I fumble a little, not because I am nervous. But because someone decided to put the lock upside down in our moderately priced rental and my key has a cupcake cover that gets all tangled up. God damned my love for cutesy things over function. I should be nervous though. Really nervous. Today, I decided to take pictures of myself butt naked and post them on the internet. No, I am not leaking the photos for millions to a gossip magazine or for horny men willing to pay. You see, I am no Paris Hilton and I don’t happen to be a sex worker, although there was a time when I thought I could be one but that’s another story.
I am fat. F-A-T. I talk about being fat on my blog, The Nearsighted Owl. What started as a place to diddle daddle about crafts, cats and cupcakes was eventually taken over by a more intense passion - Fat acceptance, fat politics and fat fashion. I consider myself an activist and share my life as a fat woman to inspire others. I, among a surprising amount of other fat activists online, who also put out the message that fat people deserve to be treated fairly and with respect and speak out against fat hate and discrimination. We also break all the rules with our slamming style and spread the word about loving your body at any size.
So, even though I am bearing my 300 pound body to the world, I am not nervous or feel like I am being particularly brave. I am not brave because I do things "even when I look like this" or because "even though I am fat." The word brave is defined as ready to face and endure danger or pain; showing courage. It indicates that you have a fear or hesitation. That despite something terrible, you are making a choice to do it anyway. Overcoming all odds. You see, I am not at odds with my fat and don't see it as something terrible that requires courage.
After 30 years, I am finally comfortable in my body and with my size. So I take care of the pee dance issue and start clearing out the dining room. It’s my designated photo shoot area for taking photos of myself in outfits when it won’t stop raining outside or, in this case, I am stripping down. So off go the leggings, striped top, studded flats, fuschia panties and ratty bra. The cats turn their heads as I trot around the house with boobs swinging, searching out my tripod and camera remote. My goal is to pose in a way that covers my lady bits. I want my readers to see what a fat body looks like and present it in a beautiful and maybe alarming way. Surely, more than a handful of them have a body that looks like mine and is wasting their lives hating it. Fuck that.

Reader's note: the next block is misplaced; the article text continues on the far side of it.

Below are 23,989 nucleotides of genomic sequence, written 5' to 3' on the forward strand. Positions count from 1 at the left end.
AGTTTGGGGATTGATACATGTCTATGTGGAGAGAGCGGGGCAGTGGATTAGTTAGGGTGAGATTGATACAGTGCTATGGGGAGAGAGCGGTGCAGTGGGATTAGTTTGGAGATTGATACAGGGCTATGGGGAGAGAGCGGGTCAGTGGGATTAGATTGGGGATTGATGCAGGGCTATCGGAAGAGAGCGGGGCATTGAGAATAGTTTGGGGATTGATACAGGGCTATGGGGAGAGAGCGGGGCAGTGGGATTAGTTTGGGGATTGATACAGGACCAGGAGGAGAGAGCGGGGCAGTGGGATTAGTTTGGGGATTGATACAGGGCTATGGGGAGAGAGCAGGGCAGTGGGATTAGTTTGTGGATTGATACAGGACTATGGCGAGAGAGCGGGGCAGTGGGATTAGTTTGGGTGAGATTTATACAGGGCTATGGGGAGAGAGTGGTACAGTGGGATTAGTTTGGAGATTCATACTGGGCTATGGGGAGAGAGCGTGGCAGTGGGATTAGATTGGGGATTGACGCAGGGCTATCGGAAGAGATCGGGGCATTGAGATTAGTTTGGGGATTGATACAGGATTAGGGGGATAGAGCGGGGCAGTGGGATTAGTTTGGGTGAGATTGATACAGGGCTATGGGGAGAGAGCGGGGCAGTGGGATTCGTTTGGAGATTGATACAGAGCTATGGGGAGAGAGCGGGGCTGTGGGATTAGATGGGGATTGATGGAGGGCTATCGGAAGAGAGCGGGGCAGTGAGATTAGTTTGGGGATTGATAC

Sadly, it isn't acceptable to be vain and fat. We are told that we must be a martyr of our own bodies and let someone else decide what is acceptable. We must feed corporations with our own self-doubt and let them prey on our insecurities. You have to join the club and participate in conversations about how much we hate ourselves. Like a competition of who can be the most unsatisfied with various body parts or the size of said body parts. But it doesn't have to be that way! Instead of being rewarded for being brave, we can be complimented on our perfection and fabulous-ness.
What a wonderful world that would be! If everyone was as free from body shame as I am. But it's something we are ingrained with at an early age. There are layers and layers that need to be peeled back. Like when I was 10 and someone told me that I was better off not wearing my pink two-piece with black polka dots and endless frills because my teeny belly was round. I immediately lost a little bit of my shine. Every deflating experience with my own body and influence continued to tarnish me. By the time I was 30, I could have easily been covered in rust. But I have spent time polishing and buffing off those layers of shame and body hate. Each time I wear what I want, talk about fat acceptance or post my picture on the internet, I am wiping away some of that gunk.
I lean against the dining room wall, letting my double belly rolls stick out, my pudgy arms hang to my side with all my stretch marks and dimples proudly on display. Click.